# Maximization of Bequests: The First Turnpike Theorem

# Maximization of Bequests: The First Turnpike Theorem

The conditions for the Golden Equilibrium have been established earlier in the book and this chapter turns to an examination of the economy for stability; it asks whether a Hicks–Malinvaud competitive equilibrium trajectory starting from the historically given initial point approaches nearer and nearer to the state of Golden Equilibrium when the order of the path gets larger. This problem, which amounts to asking whether an economy obeying the principle of competition can attain a Golden Age, is discussed repeatedly in this chapter and the following one. Convergence of this sort will be compared with another kind of convergence recently dealt with by many writers under the common heading of Turnpike Theorems, particular applications of which may occur in more or less planned economies but not in purely competitive economies. In this chapter, the simple case of ‘L‐shaped’ indifference curves is examined. The different sections of the chapter compare the Hicks–Malinvaud equilibrium trajectory (Hicks–Malinvaud equilibrium growth path) with the DOSSO‐efficient path, discuss the Final State Turnpike Theorem, offer a proof of the theorem by the *jyoseki* (a formula in the game of *go*), present a lemma by Gale, discuss the convergence to the Turnpike, discuss *yosses* (the final part of a game of *go*) of the proof and cyclic exceptions, and look at the tendency towards the Golden Equilibrium of a competitive economy with no planning authorities.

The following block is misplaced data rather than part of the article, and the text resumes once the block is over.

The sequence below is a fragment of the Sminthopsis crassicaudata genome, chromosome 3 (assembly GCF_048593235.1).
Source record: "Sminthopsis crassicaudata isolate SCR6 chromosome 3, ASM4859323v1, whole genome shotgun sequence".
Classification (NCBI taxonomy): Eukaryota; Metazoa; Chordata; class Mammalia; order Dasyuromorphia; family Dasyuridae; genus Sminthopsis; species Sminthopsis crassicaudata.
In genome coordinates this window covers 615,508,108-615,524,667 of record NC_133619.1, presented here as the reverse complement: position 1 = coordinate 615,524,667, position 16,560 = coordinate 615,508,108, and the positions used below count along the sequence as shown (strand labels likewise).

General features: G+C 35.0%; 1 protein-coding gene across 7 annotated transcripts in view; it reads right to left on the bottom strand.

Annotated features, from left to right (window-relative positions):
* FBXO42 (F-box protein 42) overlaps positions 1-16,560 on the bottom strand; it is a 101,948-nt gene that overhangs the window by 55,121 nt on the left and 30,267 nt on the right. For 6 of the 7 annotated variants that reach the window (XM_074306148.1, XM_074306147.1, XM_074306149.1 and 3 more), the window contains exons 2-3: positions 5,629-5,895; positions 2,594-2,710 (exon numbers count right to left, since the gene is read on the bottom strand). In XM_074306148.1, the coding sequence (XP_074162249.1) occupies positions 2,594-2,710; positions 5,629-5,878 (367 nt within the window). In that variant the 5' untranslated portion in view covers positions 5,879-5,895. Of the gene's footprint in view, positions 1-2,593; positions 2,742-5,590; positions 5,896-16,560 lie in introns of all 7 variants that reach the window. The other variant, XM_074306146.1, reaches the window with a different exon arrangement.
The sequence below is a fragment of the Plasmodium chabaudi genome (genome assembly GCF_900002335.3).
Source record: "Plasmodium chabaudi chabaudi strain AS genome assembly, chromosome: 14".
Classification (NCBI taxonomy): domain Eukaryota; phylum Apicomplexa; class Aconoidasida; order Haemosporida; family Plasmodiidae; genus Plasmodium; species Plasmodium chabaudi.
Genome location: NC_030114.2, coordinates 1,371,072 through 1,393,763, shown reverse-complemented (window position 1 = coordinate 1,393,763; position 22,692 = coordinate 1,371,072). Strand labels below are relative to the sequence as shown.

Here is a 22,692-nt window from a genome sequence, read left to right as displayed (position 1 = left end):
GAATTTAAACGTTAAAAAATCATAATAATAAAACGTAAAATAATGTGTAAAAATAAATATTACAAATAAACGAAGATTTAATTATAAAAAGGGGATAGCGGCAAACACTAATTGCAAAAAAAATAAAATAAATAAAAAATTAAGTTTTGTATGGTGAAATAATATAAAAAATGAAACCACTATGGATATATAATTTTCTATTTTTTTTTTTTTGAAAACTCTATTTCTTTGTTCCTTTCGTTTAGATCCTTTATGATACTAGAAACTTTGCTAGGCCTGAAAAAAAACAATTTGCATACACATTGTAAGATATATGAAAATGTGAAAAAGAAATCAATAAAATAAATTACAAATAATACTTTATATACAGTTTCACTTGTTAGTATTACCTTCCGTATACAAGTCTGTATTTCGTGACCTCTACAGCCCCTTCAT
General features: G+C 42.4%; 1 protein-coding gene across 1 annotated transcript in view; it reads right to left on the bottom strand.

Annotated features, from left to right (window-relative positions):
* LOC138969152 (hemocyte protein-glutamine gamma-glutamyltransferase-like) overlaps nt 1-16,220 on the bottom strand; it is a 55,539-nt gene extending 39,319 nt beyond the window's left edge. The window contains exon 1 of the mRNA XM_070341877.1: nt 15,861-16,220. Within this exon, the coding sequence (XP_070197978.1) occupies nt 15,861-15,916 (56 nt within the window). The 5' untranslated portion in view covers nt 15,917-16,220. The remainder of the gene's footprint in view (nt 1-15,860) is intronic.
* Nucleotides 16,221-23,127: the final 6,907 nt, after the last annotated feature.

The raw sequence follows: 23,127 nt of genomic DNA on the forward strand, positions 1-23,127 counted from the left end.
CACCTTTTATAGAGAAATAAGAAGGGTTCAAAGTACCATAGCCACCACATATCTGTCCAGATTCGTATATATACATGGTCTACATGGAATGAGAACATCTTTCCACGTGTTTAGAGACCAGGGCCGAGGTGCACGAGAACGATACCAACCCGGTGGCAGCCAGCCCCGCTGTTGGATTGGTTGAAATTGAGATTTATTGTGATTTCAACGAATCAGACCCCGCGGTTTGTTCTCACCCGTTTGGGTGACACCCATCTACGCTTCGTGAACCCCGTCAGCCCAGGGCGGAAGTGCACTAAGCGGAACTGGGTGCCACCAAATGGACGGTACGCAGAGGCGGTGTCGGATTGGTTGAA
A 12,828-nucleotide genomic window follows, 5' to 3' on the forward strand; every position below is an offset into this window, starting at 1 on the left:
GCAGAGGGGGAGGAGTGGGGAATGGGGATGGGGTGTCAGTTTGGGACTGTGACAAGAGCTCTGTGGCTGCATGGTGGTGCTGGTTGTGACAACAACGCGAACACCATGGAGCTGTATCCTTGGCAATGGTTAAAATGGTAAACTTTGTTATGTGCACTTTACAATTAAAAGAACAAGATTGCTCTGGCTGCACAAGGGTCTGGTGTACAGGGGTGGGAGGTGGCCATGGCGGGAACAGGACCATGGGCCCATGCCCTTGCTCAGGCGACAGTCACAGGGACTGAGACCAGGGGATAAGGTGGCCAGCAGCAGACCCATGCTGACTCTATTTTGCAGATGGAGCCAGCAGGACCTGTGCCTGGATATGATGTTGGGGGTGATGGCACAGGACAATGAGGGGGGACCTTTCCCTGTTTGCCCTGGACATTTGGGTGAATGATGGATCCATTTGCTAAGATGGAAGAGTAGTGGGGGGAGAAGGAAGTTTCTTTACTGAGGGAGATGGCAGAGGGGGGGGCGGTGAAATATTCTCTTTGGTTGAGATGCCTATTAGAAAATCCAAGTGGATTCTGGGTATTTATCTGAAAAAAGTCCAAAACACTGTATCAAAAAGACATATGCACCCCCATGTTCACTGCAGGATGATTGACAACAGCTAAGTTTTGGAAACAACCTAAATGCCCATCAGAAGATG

*Keywords:*
competitive economies, competitive equilibrium, convergence, DOSSO efficiency, economic growth, equilibrium growth, Final State Turnpike Theorem, First Turnpike Theorem, Golden Equilibrium, J. R. Hicks, Hicks–Malinvaud equilibrium growth path, L‐shaped indifference curves, E. Malvinaud, maximization of bequests, planned economies, stability, Turnpike Theorems

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